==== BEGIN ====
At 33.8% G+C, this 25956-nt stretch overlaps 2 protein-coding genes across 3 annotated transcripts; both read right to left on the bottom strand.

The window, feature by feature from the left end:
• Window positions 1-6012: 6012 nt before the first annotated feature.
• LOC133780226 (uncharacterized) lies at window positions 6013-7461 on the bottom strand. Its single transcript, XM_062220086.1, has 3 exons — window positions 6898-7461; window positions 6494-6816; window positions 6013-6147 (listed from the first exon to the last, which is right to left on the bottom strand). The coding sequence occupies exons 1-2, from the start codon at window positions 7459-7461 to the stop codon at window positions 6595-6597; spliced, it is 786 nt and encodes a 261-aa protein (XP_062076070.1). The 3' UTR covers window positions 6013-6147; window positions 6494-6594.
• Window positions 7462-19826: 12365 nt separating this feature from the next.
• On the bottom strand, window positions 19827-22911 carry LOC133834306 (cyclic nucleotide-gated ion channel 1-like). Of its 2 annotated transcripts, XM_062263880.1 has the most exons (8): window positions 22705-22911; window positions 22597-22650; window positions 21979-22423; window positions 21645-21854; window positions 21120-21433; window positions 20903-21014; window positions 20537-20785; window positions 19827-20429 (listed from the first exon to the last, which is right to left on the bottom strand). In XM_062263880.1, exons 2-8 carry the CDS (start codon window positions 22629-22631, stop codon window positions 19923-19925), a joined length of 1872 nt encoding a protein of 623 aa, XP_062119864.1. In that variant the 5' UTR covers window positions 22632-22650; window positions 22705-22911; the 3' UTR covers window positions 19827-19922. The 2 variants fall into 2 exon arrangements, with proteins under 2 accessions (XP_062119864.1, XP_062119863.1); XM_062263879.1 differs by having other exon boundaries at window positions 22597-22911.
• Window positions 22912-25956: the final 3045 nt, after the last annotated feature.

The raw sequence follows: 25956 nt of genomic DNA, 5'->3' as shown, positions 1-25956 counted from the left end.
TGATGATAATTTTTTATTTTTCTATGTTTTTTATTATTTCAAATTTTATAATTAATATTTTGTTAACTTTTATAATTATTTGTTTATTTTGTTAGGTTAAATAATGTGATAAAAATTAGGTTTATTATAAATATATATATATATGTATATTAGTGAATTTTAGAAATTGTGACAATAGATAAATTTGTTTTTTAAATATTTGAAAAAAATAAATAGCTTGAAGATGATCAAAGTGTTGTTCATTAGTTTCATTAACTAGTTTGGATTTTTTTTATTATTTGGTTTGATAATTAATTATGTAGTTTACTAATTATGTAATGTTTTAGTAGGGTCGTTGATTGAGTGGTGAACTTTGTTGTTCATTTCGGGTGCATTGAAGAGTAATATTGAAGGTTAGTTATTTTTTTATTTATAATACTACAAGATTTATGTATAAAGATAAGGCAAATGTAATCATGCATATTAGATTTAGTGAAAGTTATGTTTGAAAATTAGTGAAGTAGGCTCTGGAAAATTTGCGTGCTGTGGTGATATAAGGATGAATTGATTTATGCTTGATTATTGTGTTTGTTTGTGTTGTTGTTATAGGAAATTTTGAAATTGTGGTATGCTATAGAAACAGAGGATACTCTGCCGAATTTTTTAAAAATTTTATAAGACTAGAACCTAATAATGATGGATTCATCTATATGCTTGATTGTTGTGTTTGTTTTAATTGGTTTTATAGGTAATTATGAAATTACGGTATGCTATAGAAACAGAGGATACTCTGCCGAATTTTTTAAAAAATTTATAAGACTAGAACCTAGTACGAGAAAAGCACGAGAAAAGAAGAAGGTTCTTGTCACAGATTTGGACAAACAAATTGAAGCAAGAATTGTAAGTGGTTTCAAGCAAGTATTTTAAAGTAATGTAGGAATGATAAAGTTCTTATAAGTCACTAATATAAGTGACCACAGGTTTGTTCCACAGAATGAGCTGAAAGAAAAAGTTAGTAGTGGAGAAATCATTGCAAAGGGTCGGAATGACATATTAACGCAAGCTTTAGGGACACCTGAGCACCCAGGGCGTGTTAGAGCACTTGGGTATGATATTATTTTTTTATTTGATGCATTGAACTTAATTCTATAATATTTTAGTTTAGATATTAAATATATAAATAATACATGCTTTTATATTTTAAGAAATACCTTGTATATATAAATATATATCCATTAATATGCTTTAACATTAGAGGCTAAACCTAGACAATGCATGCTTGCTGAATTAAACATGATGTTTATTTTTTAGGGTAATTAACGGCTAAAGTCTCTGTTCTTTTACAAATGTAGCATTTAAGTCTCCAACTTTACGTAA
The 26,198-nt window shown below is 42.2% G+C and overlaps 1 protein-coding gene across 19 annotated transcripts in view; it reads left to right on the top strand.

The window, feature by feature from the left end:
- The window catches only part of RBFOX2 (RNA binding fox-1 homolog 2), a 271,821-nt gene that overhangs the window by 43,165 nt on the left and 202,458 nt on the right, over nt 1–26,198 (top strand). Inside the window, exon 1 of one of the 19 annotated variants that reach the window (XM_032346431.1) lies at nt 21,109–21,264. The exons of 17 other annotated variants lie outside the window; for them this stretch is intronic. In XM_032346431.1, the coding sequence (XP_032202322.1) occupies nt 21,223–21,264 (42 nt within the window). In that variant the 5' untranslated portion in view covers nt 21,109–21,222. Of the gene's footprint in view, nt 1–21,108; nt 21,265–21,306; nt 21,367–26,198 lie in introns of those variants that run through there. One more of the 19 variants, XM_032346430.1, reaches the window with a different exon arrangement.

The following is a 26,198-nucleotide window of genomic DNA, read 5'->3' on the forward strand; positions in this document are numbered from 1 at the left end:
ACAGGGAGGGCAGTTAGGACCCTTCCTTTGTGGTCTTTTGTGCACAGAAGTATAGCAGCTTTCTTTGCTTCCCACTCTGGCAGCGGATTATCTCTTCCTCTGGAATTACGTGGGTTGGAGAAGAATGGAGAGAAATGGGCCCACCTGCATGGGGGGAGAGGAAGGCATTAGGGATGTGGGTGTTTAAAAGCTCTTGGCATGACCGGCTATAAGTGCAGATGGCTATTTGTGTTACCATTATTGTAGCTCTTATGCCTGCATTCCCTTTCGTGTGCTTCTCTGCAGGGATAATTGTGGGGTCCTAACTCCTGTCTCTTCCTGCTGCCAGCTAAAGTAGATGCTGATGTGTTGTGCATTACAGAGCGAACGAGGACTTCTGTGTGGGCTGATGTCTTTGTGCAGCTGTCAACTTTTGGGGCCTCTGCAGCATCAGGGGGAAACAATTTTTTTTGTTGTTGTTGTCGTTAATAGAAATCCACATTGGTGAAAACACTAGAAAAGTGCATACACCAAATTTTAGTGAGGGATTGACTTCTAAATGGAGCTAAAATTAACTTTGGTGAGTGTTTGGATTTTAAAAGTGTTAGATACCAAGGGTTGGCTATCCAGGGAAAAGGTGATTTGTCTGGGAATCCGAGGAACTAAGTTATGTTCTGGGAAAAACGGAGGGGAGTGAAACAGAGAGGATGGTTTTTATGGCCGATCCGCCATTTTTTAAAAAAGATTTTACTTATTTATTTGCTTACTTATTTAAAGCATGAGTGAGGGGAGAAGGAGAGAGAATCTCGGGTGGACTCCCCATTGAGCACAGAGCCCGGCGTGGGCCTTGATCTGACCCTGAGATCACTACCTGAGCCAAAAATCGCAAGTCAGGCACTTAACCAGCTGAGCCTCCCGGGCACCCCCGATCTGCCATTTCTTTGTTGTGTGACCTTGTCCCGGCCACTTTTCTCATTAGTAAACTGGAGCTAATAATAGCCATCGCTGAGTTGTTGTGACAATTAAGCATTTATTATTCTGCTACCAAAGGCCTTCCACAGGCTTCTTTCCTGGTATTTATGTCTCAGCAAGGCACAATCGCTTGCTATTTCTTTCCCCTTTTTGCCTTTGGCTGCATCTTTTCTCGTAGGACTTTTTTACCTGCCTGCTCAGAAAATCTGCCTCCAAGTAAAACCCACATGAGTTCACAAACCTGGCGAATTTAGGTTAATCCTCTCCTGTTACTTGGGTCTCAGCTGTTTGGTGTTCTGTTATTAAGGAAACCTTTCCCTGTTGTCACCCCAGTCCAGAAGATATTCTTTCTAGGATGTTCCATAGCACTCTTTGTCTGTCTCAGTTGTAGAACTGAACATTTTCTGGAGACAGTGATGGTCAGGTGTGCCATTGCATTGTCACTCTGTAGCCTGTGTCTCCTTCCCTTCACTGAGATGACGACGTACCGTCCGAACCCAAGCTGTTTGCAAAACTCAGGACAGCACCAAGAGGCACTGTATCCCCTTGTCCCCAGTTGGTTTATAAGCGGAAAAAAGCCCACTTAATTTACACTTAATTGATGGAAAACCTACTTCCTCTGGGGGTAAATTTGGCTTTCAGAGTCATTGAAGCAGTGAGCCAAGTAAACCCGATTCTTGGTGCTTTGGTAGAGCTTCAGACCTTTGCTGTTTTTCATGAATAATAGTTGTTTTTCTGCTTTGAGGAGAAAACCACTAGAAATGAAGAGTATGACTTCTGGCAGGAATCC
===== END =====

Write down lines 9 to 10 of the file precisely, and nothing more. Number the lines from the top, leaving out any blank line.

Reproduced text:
TGATGATAATTTTTTATTTTTCTATGTTTTTTATTATTTCAAATTTTATAATTAATATTTTGTTAACTTTTATAATTATTTGTTTATTTTGTTAGGTTAAATAATGTGATAAAAATTAGGTTTATTATAAATATATATATATATGTATATTAGTGAATTTTAGAAATTGTGACAATAGATAAATTTGTTTTTTAAATATTTGAAAAAAATAAATAGCTTGAAGATGATCAAAGTGTTGTTCATTAGTTTCATTAACTAGTTTGGATTTTTTTTATTATTTGGTTTGATAATTAATTATGTAGTTTACTAATTATGTAATGTTTTAGTAGGGTCGTTGATTGAGTGGTGAACTTTGTTGTTCATTTCGGGTGCATTGAAGAGTAATATTGAAGGTTAGTTATTTTTTTATTTATAATACTACAAGATTTATGTATAAAGATAAGGCAAATGTAATCATGCATATTAGATTTAGTGAAAGTTATGTTTGAAAATTAGTGAAGTAGGCTCTGGAAAATTTGCGTGCTGTGGTGATATAAGGATGAATTGATTTATGCTTGATTATTGTGTTTGTTTGTGTTGTTGTTATAGGAAATTTTGAAATTGTGGTATGCTATAGAAACAGAGGATACTCTGCCGAATTTTTTAAAAATTTTATAAGACTAGAACCTAATAATGATGGATTCATCTATATGCTTGATTGTTGTGTTTGTTTTAATTGGTTTTATAGGTAATTATGAAATTACGGTATGCTATAGAAACAGAGGATACTCTGCCGAATTTTTTAAAAAATTTATAAGACTAGAACCTAGTACGAGAAAAGCACGAGAAAAGAAGAAGGTTCTTGTCACAGATTTGGACAAACAAATTGAAGCAAGAATTGTAAGTGGTTTCAAGCAAGTATTTTAAAGTAATGTAGGAATGATAAAGTTCTTATAAGTCACTAATATAAGTGACCACAGGTTTGTTCCACAGAATGAGCTGAAAGAAAAAGTTAGTAGTGGAGAAATCATTGCAAAGGGTCGGAATGACATATTAACGCAAGCTTTAGGGACACCTGAGCACCCAGGGCGTGTTAGAGCACTTGGGTATGATATTATTTTTTTATTTGATGCATTGAACTTAATTCTATAATATTTTAGTTTAGATATTAAATATATAAATAATACATGCTTTTATATTTTAAGAAATACCTTGTATATATAAATATATATCCATTAATATGCTTTAACATTAGAGGCTAAACCTAGACAATGCATGCTTGCTGAATTAAACATGATGTTTATTTTTTAGGGTAATTAACGGCTAAAGTCTCTGTTCTTTTACAAATGTAGCATTTAAGTCTCCAACTTTACGTAA
The 26,198-nt window shown below is 42.2% G+C and overlaps 1 protein-coding gene across 19 annotated transcripts in view; it reads left to right on the top strand.